Note that the closing time on the website refers to the last ticket /entry. Everything in the complex remains open until later- about 7PM I believe.



The “mansion” is upper middle class at best (in terms of furnishing- not referring to music equipment)- what you’d expect to see in any nicely furnished home in the suburbs. Nothing about it is particularly beautiful.

Interesting observation: my tour group, which consisted of 30 individuals, was comprised of 28 women and 2 men😉



There are a number of exhibits and museums on the Graceland complex, but not being a huge Elvis fan, I did not feel like the admission fee justified the experience.



After leaving Graceland I spent a few minutes walking around Victorian Village, a block of 19th-century mansions. Some of them have been converted to museums and are open to visitors.



I then headed to Bass Pro Shops at the Pyramid- this is one of the coolest Bass Pro Shops and even has a hotel on the premises. The theme here is aquatic, and they have alligators, ponds, and an aquarium. There’s an observation deck at the top with views of the Mississippi River and Arkansas, but it wasn’t worth the $8 fee.





My final stop of the day was at Big River Crossing, a 1-mile pedestrian bridge spanning the Mississippi River leading into Arkansas. The walk was not fun in the triple digit heat…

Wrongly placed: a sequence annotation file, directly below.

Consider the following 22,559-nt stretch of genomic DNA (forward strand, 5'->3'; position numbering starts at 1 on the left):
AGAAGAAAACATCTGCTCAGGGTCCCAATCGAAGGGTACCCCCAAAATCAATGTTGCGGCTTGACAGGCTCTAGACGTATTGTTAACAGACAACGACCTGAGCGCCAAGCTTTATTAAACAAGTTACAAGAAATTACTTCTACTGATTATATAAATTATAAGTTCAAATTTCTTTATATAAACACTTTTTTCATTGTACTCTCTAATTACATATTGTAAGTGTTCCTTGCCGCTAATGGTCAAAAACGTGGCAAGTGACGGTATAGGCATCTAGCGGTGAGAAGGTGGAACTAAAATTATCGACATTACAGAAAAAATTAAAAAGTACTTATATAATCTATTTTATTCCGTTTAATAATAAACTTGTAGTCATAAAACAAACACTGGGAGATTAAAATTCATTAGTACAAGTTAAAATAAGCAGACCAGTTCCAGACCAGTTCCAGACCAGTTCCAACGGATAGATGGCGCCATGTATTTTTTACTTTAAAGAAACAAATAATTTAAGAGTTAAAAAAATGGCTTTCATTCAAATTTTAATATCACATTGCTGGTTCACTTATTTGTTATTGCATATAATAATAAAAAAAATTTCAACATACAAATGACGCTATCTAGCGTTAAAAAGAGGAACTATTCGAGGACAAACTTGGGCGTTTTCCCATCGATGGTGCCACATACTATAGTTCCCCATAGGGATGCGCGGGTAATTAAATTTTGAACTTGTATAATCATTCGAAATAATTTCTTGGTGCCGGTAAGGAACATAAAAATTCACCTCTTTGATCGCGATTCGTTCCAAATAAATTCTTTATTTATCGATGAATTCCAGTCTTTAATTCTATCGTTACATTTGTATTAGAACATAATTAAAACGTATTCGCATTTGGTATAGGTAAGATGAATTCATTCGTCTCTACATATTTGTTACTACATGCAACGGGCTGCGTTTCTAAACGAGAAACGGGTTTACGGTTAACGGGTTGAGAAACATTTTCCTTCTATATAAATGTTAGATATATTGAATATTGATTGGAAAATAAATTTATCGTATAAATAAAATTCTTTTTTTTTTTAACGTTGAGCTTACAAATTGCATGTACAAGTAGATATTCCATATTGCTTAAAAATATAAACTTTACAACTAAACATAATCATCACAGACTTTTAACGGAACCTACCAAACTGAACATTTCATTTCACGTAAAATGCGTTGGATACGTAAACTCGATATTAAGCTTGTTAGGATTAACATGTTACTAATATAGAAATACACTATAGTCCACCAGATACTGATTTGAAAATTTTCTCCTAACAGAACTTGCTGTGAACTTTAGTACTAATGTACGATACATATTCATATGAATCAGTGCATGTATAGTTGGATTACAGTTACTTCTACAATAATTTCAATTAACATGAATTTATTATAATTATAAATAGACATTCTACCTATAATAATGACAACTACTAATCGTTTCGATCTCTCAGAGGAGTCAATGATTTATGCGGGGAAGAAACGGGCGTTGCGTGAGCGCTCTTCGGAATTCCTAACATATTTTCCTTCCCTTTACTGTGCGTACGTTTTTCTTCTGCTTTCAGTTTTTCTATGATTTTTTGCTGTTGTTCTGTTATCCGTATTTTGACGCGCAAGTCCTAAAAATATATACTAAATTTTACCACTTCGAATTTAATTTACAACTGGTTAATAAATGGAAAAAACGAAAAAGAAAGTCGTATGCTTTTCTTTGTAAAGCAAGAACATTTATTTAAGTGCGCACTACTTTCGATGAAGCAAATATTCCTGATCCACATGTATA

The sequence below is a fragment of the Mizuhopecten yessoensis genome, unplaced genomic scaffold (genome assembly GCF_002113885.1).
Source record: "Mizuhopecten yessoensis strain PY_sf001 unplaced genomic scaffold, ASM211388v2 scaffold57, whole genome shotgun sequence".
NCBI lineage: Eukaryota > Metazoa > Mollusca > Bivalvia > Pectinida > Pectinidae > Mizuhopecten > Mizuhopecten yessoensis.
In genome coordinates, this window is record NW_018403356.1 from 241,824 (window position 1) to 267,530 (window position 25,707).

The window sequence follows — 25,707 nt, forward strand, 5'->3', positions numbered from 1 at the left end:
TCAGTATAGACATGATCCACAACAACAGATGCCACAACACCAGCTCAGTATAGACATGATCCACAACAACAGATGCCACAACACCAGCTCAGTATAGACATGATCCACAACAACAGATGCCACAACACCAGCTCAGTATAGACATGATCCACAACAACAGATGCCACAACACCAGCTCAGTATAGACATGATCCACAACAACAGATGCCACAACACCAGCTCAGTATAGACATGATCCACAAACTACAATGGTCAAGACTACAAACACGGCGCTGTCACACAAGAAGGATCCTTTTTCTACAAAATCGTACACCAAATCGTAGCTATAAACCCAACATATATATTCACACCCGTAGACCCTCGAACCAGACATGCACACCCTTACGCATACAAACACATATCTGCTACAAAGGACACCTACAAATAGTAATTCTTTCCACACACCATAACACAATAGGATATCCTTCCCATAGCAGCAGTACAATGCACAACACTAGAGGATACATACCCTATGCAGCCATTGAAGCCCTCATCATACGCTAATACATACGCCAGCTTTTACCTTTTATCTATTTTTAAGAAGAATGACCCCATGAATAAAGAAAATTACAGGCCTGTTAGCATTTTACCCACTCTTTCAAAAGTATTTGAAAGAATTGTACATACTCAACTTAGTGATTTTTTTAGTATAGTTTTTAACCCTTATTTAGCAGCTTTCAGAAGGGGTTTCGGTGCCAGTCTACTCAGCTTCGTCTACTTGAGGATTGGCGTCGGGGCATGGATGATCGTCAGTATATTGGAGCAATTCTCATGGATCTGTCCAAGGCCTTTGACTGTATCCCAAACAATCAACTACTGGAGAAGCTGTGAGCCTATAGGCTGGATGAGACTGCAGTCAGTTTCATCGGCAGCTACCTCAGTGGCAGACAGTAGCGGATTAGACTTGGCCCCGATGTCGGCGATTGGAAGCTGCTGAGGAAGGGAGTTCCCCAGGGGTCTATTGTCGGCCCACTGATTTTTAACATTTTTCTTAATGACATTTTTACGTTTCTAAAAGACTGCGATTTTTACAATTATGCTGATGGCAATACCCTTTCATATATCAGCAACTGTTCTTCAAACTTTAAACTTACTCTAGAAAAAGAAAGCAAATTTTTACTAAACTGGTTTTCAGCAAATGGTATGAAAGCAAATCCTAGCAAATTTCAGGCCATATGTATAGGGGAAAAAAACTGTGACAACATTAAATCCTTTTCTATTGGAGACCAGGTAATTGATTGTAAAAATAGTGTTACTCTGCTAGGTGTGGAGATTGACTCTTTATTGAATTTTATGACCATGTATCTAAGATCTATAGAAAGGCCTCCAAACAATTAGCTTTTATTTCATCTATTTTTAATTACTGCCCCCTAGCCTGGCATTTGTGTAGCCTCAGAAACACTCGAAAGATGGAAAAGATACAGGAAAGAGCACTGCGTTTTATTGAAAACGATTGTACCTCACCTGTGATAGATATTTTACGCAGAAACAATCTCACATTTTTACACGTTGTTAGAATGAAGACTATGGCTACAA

My final morning in Memphis before starting my drive back to NY, I scheduled a walking tour with Backbeat Tours. While my guide was informative, it was rather boring as there were no other participants. Stops included Beale Street and the Peabody hotel for the duck march, amongst others.


Online cgr

  • Dansdeals Presidential Platinum Elite
  • ********
  • Join Date: Aug 2017
  • Posts: 4402
  • Total likes: 1357
  • DansDeals.com Hat Tips 7
    • View Profile
Road Trip (i-40, i-81)
« Reply #2 on: October 26, 2022, 04:53:24 PM »
Tennessee

My first attempted stop was at Cypress Grove Nature Park, which was closed due to a “tornado” (there wasn’t one that day, I checked).



I had planned on doing a Nashville tour next, but the real feel was at 112F and climbing, and I couldn’t bear the heat any longer. After a quick stop at the Tennessee State Capitol, I continued my drive for the day.



Virginia